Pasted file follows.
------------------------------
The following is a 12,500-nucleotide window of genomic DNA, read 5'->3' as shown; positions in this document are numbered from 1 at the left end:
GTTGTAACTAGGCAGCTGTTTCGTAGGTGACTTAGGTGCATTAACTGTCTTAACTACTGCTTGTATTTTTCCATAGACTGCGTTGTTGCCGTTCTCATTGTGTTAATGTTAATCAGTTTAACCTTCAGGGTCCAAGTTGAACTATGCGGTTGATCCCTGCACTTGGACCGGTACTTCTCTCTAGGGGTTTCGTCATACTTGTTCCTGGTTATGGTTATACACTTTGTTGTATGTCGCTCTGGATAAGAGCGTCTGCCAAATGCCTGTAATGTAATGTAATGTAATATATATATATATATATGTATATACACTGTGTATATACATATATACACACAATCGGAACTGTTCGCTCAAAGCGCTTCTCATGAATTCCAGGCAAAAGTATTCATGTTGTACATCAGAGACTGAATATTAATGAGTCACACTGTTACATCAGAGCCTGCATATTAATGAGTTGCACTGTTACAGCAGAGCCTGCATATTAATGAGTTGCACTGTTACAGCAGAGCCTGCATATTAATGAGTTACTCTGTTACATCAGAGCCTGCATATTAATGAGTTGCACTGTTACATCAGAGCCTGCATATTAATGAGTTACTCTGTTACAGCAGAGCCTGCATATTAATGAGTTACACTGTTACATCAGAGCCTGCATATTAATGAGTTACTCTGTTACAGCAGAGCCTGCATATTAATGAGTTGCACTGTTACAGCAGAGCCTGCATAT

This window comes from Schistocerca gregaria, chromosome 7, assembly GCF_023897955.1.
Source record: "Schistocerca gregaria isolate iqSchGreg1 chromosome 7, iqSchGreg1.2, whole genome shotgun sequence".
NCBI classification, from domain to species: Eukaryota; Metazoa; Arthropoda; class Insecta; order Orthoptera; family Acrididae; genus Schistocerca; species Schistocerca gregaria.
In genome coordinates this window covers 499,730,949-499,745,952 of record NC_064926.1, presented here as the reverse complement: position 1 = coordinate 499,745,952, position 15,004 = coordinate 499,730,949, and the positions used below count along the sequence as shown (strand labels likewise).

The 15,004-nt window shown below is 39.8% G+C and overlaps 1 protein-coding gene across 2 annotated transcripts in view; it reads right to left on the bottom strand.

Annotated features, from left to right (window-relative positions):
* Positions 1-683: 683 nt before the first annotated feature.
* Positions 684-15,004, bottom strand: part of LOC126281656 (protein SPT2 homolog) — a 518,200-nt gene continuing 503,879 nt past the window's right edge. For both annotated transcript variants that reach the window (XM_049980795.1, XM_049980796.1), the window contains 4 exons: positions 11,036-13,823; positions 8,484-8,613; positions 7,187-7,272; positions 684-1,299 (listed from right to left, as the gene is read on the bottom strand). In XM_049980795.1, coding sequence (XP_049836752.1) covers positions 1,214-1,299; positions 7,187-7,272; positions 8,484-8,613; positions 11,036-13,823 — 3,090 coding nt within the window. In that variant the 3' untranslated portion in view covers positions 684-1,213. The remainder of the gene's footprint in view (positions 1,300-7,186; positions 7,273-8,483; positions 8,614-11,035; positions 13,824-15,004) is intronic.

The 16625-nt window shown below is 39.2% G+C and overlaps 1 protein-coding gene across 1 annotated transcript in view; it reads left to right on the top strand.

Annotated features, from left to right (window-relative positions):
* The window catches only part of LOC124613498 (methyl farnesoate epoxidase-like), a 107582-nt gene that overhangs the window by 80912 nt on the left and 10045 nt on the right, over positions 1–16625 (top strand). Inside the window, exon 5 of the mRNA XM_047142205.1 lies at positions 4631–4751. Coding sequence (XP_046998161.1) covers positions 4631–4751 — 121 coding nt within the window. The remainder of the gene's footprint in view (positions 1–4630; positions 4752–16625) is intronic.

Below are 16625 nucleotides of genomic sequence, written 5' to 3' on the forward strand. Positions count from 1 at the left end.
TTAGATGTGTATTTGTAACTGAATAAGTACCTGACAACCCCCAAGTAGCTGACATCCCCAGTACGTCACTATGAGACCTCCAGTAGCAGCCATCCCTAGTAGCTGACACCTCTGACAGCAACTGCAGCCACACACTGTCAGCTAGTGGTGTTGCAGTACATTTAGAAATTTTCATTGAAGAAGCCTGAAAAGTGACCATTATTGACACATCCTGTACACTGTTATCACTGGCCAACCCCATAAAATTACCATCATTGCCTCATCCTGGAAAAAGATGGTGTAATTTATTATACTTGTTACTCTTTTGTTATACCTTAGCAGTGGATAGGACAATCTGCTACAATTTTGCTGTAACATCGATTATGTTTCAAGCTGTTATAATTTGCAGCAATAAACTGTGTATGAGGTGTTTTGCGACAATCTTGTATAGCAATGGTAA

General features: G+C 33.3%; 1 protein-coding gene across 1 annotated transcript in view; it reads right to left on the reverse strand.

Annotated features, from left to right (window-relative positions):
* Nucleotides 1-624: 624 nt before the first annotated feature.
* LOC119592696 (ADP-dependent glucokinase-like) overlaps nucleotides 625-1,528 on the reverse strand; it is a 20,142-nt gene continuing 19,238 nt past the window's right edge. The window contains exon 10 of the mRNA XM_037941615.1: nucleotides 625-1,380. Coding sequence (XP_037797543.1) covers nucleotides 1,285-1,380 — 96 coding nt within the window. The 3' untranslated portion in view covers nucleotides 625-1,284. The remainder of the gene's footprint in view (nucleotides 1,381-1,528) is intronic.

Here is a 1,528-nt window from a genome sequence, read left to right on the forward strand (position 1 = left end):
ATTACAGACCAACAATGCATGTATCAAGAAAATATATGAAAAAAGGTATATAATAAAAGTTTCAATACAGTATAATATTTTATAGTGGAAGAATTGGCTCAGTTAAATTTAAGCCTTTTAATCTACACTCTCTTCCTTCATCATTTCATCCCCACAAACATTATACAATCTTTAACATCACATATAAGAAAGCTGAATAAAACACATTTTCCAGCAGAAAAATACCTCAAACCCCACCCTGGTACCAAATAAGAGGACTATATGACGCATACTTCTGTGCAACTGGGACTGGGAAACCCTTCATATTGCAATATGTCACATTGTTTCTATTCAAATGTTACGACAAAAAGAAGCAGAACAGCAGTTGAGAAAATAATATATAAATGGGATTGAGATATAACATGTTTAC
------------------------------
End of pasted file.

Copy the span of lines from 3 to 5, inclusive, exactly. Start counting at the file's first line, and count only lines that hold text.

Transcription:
This window comes from Schistocerca gregaria, chromosome 7, assembly GCF_023897955.1.
Source record: "Schistocerca gregaria isolate iqSchGreg1 chromosome 7, iqSchGreg1.2, whole genome shotgun sequence".
NCBI classification, from domain to species: Eukaryota; Metazoa; Arthropoda; class Insecta; order Orthoptera; family Acrididae; genus Schistocerca; species Schistocerca gregaria.